BRIDGES – Fall 2002 Annual Report
by Ron A. Harris, professor of geology, BYU, and Prasetyadi, professor of geology, University Pembangunan Nasional, UPN “Veteran,” Indonesia
The densely populated archipelago of Indonesia—with a population of over 200 million—has more explosive volcanoes, major earthquakes, and destructive tsunamis than any other nation. These natural hazards resulted in 200,000 fatalities in the nineteenth century alone, and the societal and economic harm caused by such events is astronomical. Fortunately, such devastation can be reduced by focusing mitigation efforts on the most vulnerable parts of the country. These areas of greatest risk are identified using scientific methods that forecast where energy building up under the earth’s surface is most likely to be released. As the economy and population of Indonesia rapidly expands, a frightening disregard for geological hazards needs to be remedied to prevent even greater casualties from happening.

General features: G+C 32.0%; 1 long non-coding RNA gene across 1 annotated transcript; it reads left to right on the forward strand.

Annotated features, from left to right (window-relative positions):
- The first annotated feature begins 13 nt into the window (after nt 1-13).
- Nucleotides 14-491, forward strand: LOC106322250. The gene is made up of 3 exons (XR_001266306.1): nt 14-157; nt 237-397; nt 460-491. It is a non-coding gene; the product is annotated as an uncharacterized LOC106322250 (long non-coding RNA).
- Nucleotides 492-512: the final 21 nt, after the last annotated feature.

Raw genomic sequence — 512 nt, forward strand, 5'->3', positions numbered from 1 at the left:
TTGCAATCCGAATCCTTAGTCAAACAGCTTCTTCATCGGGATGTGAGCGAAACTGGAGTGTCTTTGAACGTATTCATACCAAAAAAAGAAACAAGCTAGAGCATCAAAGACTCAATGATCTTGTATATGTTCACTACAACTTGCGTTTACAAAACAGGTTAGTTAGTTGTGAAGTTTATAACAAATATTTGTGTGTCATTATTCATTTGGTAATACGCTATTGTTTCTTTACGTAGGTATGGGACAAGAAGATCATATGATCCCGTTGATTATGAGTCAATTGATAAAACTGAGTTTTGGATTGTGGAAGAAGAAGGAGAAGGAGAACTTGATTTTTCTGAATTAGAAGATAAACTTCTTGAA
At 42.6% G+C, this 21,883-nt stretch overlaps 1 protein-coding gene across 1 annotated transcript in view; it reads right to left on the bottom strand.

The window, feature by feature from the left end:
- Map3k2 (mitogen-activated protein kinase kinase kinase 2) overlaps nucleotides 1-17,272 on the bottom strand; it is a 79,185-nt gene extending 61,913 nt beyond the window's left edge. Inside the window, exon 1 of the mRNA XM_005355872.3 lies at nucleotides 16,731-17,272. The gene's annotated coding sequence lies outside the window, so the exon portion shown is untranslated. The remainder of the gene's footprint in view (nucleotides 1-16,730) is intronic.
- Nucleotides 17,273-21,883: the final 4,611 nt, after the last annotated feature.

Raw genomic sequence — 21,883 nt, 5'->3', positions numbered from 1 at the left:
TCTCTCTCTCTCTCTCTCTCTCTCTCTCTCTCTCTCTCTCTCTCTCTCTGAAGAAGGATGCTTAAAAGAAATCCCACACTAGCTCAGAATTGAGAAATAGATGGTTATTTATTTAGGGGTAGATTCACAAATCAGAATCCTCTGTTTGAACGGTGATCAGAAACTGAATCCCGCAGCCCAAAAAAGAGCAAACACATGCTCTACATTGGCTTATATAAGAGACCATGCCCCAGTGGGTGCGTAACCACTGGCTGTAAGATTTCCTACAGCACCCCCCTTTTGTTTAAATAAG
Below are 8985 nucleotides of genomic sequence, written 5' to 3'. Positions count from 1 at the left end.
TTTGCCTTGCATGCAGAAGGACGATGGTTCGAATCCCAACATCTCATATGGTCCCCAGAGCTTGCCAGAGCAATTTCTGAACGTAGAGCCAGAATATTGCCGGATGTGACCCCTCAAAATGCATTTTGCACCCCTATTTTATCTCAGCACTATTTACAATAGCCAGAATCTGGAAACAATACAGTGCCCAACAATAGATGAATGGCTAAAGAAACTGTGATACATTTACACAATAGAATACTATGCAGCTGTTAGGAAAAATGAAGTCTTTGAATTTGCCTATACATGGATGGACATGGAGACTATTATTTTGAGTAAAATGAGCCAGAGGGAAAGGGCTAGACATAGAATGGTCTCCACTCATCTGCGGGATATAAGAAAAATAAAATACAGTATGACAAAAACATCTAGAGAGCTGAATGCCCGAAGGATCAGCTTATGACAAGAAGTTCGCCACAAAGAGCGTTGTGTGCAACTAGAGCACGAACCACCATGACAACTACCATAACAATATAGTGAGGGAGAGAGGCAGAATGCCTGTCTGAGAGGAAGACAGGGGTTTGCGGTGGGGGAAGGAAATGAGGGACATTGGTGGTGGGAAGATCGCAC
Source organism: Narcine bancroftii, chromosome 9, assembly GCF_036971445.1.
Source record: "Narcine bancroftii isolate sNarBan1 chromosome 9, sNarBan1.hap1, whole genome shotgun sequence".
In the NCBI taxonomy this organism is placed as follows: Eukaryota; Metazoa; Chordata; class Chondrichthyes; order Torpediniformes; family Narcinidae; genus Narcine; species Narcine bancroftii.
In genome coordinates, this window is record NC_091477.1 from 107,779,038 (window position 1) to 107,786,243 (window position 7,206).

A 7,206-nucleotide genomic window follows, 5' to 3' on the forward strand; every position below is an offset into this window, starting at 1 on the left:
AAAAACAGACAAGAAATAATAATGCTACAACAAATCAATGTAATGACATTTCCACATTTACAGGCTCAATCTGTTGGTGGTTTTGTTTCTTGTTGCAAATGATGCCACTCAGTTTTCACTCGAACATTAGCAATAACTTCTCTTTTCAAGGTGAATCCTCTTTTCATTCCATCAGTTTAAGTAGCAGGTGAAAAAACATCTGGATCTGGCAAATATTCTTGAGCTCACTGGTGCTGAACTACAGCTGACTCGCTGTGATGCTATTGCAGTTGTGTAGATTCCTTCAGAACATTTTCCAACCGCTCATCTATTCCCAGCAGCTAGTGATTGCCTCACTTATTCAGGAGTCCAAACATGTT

See original article: 2002 BridgesFall02